The other thing is why, what quality measures can you apply that enable you to filter out all the many opportunities that exist around your mission, so ultimately we should be doing things for I would say five reasons, they’re good for us, they’re good for our reputation, they enhance us, they help us engage more deeply with larger audiences, they help, in the case of our museum, a science museum, advance human knowledge through the study of the natural world, we help our sector by transferring knowledge and as a learning culture in our organisation we learn from the people we work with, and ideally we make a net contribution to our operating deficit.
Easy to think of this in some ways as a kind of like a graphic equaliser on a 1980s stereo, you know, these are a set of sliders and we need them all to remain above zero for us to get a nett benefit at any point. And of course if any of those sliders falls below zero, if we’re damaging our reputation, or we’re alienating our audiences, etcetera, of doing bad science then we really have to question whether we should be doing that activity at all regardless of how its funded.
And this kind of dialogue, this kind of metric, can be really empowering for having that conversation with colleagues internally within the organisation about the credibility of what they do, so we can begin to break down those fears of commercial work or work that has money attached to it even if it’s just recovering costs as being somehow unclean. We need to stop those fears from, I suppose, proliferating and people worrying that we’re in it for the wrong kind of reasons. So if people understand that everything we do is work that’s credible that enhances us that’s in the service of our mission regardless of how it’s funded they feel happy about it and we get better work out of it too.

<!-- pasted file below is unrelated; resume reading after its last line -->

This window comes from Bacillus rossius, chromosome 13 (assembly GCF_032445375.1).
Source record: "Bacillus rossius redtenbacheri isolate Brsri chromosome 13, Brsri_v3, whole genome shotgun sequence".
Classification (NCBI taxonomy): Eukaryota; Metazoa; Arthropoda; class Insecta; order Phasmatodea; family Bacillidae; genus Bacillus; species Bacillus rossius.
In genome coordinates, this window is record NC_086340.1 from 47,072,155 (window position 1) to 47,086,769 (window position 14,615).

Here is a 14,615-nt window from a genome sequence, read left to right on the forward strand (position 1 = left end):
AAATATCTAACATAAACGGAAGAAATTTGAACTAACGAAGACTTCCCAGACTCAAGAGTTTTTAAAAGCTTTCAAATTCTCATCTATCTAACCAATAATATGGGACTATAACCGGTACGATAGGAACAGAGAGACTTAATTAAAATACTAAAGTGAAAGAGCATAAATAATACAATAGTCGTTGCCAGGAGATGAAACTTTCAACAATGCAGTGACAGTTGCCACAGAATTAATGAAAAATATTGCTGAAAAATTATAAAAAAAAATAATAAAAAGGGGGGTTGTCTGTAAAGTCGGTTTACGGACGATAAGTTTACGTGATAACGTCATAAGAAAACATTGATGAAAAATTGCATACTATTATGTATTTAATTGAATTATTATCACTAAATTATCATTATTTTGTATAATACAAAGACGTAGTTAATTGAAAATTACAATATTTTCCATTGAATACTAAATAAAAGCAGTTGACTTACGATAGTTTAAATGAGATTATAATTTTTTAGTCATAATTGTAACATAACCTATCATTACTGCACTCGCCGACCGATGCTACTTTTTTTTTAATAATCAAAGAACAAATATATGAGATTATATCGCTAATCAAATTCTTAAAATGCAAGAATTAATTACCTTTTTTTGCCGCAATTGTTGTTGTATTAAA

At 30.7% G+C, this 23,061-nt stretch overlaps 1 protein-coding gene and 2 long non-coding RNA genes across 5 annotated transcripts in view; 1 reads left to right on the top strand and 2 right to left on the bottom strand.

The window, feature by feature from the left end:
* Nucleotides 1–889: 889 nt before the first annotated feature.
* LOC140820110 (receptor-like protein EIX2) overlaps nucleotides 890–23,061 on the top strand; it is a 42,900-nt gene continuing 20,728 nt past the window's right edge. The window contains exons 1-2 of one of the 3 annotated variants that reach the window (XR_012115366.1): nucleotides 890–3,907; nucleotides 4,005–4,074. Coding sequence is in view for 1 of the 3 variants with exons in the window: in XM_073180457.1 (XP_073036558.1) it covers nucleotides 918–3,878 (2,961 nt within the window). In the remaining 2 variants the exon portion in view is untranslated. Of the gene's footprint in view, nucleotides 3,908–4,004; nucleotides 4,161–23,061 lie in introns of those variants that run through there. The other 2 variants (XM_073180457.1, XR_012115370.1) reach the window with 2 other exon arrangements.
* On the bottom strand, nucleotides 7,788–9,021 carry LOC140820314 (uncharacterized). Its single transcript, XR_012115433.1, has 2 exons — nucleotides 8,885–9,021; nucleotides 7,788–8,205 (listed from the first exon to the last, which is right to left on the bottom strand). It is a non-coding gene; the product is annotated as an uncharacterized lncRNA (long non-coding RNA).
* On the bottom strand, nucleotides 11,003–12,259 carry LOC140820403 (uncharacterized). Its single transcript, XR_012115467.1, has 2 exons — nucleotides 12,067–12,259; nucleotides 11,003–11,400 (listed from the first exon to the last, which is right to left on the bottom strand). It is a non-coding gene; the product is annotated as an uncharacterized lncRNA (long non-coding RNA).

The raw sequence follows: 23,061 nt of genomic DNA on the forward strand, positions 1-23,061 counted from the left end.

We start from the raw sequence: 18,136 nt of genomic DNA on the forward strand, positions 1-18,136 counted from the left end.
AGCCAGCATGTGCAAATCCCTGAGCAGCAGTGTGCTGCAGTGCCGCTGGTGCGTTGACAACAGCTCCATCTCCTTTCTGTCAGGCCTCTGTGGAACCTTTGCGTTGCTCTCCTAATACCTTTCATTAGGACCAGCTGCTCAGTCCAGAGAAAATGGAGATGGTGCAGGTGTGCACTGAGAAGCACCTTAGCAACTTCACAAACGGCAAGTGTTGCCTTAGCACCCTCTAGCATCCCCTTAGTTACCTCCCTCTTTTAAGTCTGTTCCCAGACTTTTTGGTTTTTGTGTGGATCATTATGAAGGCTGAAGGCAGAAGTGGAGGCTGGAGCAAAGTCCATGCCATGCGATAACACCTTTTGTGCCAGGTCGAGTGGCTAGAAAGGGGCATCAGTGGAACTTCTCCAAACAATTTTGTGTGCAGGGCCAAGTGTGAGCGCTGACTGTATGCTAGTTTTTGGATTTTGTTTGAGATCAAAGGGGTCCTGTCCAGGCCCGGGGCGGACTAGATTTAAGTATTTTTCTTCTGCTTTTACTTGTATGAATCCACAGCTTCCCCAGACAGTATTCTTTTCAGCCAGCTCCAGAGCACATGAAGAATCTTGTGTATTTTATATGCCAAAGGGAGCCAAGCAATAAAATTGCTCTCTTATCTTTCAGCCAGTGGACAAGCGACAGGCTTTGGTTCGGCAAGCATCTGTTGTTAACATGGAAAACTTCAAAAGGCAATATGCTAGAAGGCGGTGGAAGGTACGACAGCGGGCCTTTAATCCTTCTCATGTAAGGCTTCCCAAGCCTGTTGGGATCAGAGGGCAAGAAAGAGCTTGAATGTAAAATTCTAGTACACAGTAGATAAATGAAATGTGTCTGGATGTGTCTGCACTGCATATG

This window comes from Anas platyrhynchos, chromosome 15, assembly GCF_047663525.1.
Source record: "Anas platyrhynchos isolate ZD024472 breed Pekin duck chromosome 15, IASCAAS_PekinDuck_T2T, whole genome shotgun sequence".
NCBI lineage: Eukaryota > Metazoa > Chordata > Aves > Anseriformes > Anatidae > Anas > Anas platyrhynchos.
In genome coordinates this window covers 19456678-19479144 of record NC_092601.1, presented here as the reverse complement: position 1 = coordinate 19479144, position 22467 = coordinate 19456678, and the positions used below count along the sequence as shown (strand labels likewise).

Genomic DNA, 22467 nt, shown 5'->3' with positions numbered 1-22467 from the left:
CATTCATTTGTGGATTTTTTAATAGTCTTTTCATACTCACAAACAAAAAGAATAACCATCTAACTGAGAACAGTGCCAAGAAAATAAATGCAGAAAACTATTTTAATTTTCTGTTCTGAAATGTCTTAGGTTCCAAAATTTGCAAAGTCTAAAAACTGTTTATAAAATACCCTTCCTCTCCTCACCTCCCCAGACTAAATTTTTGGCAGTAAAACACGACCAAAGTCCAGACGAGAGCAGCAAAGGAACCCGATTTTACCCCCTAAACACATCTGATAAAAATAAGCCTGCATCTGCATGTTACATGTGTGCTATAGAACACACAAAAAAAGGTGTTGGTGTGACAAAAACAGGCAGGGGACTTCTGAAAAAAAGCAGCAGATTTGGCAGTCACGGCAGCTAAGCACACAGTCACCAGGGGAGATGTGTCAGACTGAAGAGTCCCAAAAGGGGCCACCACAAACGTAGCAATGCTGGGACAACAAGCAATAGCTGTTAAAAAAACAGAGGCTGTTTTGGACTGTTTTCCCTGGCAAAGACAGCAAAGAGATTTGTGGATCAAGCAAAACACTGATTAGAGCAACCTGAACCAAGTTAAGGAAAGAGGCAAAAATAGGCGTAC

So I thought I’d just give you some examples of what that looks like for us, what it looks like in our organisation when we apply that filter and then engage in projects that make an overall financial contribution to our grant and aid deficit, and I’ve picked things that are not the things that you would expect us to be talking about in terms of the day-to-day consumer facing things like retail, and catering, all those sorts of things.
So … here’s an example, this is a picture of Phobos, one of the moons of Mars. We’ve been working for a number of years now with the European space agency on building what we’re calling the analogue collections. Essentially these are big trays full of minerals that replicate what we expect the surface of the Martian moons and Mars and the moon etcetera to be like in order that’s when spacecraft or scientific instruments are tested, they can be tested pre-flight in conditions that as closely as possible replicate the mineralogical, or chemical, or geological surfaces of planets where they’ll end up going because nobody wants to spend a lot of money on spending a space probe to Mars only to find out that it’s attacked by the dust or corroded by the surface.
So, a great example of a project for us which is really advancing human knowledge, is funded well by the European space agency and absolutely enhances our reputation. And you can see a little scatter gram here in a way to kind of almost help us display what the major benefits are of that project.